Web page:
At the far end of the hoardings, tucked around the corner was another artist hard at work. Amara Por Dios was putting the final touches to her gem. It was tucked away from this approach but its the first one you if you see if you begin viewing on Leonard Street.
I haven’t found all the artists names in the photograph below. But after Thieu’s face is a cubist figure by Hunto. And note, that Al’s Monster is still there!!
6th visit – Monday 28th July Mysterious Al’s demise.
Again, via twitter on Sunday, I saw that demolition notices had been pasted over some of the art work on the hoardings surrounding the car park. I couldn’t get there until after work that day but when I did, Al’s monster was gone!
I had really wanted to record his destruction. Instead, I share these reflections of his demise in the windows of the café opposite. On reflection (ha!), this trendy restaurant symbolises the change to the area which has caused Al’s Monster’s demise. Maybe this is a better picture than one of him being knocked down.
7th Visit – Thurs 31st July 2014
Little destruction seemed to have taken place 3 days later for my next visit. Only Run’s person was coming down slowly. The other pieces by Faith47, SatterUgly and Rone which you can see above will go. The developers will keep the street facade on Great Eastern Street which dates from the 19th Century but the rear walls will be gone.
On my 7th visit I discovered that I’d missed some of the new hoarding work at the front of the site on Great Eastern Street. For the last couple of visits I’d varied my approach with a short cut to Ravey Street. But I was excited by the riot of colour that greeted me from across the road.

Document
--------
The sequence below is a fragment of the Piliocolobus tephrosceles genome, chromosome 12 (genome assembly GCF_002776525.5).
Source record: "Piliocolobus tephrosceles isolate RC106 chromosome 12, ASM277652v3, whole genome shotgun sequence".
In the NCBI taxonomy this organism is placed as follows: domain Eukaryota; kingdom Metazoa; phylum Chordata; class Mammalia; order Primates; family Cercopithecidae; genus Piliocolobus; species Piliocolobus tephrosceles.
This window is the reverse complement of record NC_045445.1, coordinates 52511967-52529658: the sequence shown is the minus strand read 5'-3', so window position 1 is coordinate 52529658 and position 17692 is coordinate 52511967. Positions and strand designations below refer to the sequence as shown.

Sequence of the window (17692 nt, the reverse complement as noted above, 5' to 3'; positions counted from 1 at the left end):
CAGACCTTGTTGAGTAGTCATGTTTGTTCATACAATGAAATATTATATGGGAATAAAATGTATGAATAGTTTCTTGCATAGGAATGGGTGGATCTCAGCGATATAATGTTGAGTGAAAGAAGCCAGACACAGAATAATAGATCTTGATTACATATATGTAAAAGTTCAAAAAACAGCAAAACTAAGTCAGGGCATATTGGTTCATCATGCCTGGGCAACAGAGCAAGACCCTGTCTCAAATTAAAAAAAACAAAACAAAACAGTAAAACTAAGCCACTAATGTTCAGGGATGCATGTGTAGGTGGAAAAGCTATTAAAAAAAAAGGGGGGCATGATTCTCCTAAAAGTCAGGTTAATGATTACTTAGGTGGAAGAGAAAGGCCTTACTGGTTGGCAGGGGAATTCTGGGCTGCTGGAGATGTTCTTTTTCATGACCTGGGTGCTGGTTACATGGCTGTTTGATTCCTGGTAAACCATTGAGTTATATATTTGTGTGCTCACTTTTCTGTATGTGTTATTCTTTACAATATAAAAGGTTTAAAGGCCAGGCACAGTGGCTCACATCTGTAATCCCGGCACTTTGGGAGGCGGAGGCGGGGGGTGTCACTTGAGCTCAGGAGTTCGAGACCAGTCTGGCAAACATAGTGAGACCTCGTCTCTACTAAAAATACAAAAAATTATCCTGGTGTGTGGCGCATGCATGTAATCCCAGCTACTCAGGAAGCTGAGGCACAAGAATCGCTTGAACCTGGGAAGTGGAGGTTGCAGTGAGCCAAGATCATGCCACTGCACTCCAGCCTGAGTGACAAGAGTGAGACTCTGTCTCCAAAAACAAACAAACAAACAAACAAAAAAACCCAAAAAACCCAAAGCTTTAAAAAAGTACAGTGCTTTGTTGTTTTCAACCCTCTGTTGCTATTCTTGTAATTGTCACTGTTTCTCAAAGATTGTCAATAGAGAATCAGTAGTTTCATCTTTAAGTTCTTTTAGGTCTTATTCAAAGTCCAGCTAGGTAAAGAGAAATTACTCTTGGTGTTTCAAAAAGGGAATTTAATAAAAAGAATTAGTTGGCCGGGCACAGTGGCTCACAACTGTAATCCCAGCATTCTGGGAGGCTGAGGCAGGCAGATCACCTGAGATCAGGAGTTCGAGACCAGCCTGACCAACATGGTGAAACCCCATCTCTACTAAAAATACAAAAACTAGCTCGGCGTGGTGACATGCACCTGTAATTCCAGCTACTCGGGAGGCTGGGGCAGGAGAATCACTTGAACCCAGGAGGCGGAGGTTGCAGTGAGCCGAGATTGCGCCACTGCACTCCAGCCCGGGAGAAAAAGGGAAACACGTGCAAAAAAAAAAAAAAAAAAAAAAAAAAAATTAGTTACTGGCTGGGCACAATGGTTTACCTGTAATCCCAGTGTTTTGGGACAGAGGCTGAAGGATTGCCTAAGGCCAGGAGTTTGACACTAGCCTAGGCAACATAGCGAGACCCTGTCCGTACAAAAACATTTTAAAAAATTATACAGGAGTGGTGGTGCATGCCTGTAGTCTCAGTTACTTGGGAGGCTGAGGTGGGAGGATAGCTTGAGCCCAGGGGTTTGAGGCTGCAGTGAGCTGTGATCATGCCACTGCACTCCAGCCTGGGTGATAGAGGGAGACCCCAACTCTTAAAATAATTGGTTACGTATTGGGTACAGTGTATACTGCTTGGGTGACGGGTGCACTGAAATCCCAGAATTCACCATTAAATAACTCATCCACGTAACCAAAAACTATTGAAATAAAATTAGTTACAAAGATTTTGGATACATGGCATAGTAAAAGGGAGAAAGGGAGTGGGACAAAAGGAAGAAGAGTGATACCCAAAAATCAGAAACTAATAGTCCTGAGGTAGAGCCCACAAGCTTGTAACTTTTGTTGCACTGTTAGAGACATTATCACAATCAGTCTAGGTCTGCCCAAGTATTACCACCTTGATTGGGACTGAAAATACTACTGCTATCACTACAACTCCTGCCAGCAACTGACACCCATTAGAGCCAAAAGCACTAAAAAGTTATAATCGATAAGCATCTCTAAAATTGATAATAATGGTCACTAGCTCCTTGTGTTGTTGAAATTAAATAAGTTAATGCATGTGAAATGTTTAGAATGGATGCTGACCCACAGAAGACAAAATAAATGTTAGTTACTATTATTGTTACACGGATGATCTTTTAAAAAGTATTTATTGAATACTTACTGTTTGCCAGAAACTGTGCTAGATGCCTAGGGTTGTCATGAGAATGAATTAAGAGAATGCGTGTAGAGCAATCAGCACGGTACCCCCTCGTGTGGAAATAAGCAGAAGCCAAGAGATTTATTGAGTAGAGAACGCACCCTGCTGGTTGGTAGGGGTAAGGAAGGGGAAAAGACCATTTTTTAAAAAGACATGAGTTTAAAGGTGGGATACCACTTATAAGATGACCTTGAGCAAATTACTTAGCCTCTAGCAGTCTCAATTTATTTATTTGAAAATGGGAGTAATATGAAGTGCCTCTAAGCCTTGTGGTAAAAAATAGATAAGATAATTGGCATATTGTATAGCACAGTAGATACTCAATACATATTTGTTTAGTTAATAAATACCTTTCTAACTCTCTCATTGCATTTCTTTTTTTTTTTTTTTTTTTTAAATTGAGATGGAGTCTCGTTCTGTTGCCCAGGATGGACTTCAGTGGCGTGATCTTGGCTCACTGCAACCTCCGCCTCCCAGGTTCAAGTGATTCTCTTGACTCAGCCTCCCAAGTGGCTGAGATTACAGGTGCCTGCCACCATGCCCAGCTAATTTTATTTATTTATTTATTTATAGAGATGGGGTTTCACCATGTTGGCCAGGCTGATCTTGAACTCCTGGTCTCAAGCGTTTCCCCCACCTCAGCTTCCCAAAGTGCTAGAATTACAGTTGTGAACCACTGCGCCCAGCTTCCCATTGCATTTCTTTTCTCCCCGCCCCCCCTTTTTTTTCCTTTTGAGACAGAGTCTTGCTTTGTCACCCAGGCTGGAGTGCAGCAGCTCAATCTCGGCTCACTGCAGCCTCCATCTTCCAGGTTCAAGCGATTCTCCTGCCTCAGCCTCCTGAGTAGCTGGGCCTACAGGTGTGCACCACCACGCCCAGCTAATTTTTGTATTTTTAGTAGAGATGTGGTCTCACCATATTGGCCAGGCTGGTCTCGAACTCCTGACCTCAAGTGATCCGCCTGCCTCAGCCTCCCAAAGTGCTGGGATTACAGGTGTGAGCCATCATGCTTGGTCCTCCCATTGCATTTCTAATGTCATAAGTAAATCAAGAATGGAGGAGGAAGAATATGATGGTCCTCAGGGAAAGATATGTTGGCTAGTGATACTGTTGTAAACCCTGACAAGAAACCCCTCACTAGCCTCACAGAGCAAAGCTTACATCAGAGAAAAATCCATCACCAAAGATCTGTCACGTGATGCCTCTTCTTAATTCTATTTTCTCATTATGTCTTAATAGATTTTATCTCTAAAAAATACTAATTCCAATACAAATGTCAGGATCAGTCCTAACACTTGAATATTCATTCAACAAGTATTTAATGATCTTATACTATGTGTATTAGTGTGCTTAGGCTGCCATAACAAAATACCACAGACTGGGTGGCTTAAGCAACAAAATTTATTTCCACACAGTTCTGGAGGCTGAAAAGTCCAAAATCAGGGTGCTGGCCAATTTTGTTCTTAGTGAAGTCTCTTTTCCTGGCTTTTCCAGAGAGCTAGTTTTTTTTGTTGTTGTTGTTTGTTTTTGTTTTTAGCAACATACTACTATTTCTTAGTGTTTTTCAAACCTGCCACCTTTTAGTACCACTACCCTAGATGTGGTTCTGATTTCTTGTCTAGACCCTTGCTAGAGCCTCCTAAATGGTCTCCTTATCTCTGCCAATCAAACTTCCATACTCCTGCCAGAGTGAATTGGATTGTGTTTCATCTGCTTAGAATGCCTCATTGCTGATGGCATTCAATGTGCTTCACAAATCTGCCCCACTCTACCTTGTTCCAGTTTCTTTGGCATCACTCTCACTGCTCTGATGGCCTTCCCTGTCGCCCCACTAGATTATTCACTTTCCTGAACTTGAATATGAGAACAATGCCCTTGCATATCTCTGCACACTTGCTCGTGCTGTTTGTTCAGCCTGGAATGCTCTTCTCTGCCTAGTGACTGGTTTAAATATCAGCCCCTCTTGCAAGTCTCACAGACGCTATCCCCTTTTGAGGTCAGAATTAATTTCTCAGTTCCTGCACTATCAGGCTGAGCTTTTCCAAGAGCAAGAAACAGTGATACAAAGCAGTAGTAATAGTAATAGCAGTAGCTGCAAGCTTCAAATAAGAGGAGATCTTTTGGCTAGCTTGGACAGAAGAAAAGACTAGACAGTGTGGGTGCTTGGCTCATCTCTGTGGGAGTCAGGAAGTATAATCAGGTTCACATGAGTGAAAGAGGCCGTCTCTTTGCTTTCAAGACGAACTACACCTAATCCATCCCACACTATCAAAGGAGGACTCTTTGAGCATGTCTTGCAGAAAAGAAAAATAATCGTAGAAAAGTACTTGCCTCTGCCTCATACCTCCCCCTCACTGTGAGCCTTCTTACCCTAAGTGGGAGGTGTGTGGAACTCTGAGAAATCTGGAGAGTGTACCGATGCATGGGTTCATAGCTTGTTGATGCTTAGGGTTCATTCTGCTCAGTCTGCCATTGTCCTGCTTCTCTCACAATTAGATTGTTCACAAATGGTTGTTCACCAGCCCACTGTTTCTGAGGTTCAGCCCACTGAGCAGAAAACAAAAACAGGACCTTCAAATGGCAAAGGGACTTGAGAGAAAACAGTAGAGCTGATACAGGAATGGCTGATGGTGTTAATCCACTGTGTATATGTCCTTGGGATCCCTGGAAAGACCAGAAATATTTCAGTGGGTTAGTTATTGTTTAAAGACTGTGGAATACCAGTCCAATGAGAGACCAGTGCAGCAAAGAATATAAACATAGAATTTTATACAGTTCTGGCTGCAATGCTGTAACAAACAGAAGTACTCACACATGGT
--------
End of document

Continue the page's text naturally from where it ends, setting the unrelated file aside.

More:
Interesting to note that Tizer’s piece which was there back on 1st June 2014 is still there but with batons over it. Maybe it won’t be there much longer but 2 months is quite a record for these works. And you can see that ROA’s flea is now hidden under polythene and scaffolding.
Five days on from my last visit and the middle green panel is entirely new.
And David Selor’s mouse has a companion around the corner.
A brief shot of Run’s black and white face before its gone.
And a parting shot of all the faces that remain. The work in this area, more than any others I’ve documented has focused on the face, mostly of humans but also animals. They bring these inanimate walls to life, communicating to us. What stories could those walls have told about the history of London. And now they are lost to us.
My heartfelt thanks to all the amazing artists, credited and uncredited, who have turned this area is a space of joy, delight and wonder. Long may you paint and find other walls to entertain us.